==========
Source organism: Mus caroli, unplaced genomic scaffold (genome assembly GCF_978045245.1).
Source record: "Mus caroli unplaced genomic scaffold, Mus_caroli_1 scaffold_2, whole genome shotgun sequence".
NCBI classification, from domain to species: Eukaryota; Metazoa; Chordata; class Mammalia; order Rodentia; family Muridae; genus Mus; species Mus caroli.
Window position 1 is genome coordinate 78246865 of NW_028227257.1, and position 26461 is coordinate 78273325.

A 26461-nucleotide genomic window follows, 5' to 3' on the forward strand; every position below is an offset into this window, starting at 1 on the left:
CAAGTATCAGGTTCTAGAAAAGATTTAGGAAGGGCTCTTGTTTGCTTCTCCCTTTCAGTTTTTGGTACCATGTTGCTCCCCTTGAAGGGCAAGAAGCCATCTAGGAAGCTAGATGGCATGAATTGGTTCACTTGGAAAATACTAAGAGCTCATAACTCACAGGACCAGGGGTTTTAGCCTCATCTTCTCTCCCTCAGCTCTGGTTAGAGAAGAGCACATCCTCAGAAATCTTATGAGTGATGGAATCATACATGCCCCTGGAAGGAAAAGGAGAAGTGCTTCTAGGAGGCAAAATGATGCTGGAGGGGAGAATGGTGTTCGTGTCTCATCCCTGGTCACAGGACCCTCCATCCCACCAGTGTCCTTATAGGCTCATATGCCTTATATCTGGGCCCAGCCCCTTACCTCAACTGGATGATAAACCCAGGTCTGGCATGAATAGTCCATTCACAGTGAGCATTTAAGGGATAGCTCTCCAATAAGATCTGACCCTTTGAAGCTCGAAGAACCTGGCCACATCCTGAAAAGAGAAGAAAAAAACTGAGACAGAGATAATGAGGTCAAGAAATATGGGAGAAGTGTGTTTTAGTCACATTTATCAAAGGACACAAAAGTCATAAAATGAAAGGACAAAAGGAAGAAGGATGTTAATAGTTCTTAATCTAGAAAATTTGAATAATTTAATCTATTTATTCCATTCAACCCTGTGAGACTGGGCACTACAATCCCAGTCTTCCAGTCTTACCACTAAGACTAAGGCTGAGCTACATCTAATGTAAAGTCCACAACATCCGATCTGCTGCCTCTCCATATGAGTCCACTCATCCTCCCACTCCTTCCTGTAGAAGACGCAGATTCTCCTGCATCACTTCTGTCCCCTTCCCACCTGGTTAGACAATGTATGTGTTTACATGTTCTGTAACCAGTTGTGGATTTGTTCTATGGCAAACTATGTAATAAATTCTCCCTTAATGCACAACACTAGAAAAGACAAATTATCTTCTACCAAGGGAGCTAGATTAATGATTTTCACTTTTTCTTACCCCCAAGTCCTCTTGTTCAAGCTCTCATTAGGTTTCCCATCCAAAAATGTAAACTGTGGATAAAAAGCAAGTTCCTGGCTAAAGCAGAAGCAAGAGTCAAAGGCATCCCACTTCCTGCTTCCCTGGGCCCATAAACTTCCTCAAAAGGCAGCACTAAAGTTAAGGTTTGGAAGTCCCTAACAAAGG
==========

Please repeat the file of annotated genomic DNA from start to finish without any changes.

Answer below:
Source organism: Mus caroli, unplaced genomic scaffold (genome assembly GCF_978045245.1).
Source record: "Mus caroli unplaced genomic scaffold, Mus_caroli_1 scaffold_2, whole genome shotgun sequence".
NCBI classification, from domain to species: Eukaryota; Metazoa; Chordata; class Mammalia; order Rodentia; family Muridae; genus Mus; species Mus caroli.
Window position 1 is genome coordinate 78246865 of NW_028227257.1, and position 26461 is coordinate 78273325.

A 26461-nucleotide genomic window follows, 5' to 3' on the forward strand; every position below is an offset into this window, starting at 1 on the left:
CAAGTATCAGGTTCTAGAAAAGATTTAGGAAGGGCTCTTGTTTGCTTCTCCCTTTCAGTTTTTGGTACCATGTTGCTCCCCTTGAAGGGCAAGAAGCCATCTAGGAAGCTAGATGGCATGAATTGGTTCACTTGGAAAATACTAAGAGCTCATAACTCACAGGACCAGGGGTTTTAGCCTCATCTTCTCTCCCTCAGCTCTGGTTAGAGAAGAGCACATCCTCAGAAATCTTATGAGTGATGGAATCATACATGCCCCTGGAAGGAAAAGGAGAAGTGCTTCTAGGAGGCAAAATGATGCTGGAGGGGAGAATGGTGTTCGTGTCTCATCCCTGGTCACAGGACCCTCCATCCCACCAGTGTCCTTATAGGCTCATATGCCTTATATCTGGGCCCAGCCCCTTACCTCAACTGGATGATAAACCCAGGTCTGGCATGAATAGTCCATTCACAGTGAGCATTTAAGGGATAGCTCTCCAATAAGATCTGACCCTTTGAAGCTCGAAGAACCTGGCCACATCCTGAAAAGAGAAGAAAAAAACTGAGACAGAGATAATGAGGTCAAGAAATATGGGAGAAGTGTGTTTTAGTCACATTTATCAAAGGACACAAAAGTCATAAAATGAAAGGACAAAAGGAAGAAGGATGTTAATAGTTCTTAATCTAGAAAATTTGAATAATTTAATCTATTTATTCCATTCAACCCTGTGAGACTGGGCACTACAATCCCAGTCTTCCAGTCTTACCACTAAGACTAAGGCTGAGCTACATCTAATGTAAAGTCCACAACATCCGATCTGCTGCCTCTCCATATGAGTCCACTCATCCTCCCACTCCTTCCTGTAGAAGACGCAGATTCTCCTGCATCACTTCTGTCCCCTTCCCACCTGGTTAGACAATGTATGTGTTTACATGTTCTGTAACCAGTTGTGGATTTGTTCTATGGCAAACTATGTAATAAATTCTCCCTTAATGCACAACACTAGAAAAGACAAATTATCTTCTACCAAGGGAGCTAGATTAATGATTTTCACTTTTTCTTACCCCCAAGTCCTCTTGTTCAAGCTCTCATTAGGTTTCCCATCCAAAAATGTAAACTGTGGATAAAAAGCAAGTTCCTGGCTAAAGCAGAAGCAAGAGTCAAAGGCATCCCACTTCCTGCTTCCCTGGGCCCATAAACTTCCTCAAAAGGCAGCACTAAAGTTAAGGTTTGGAAGTCCCTAACAAAGG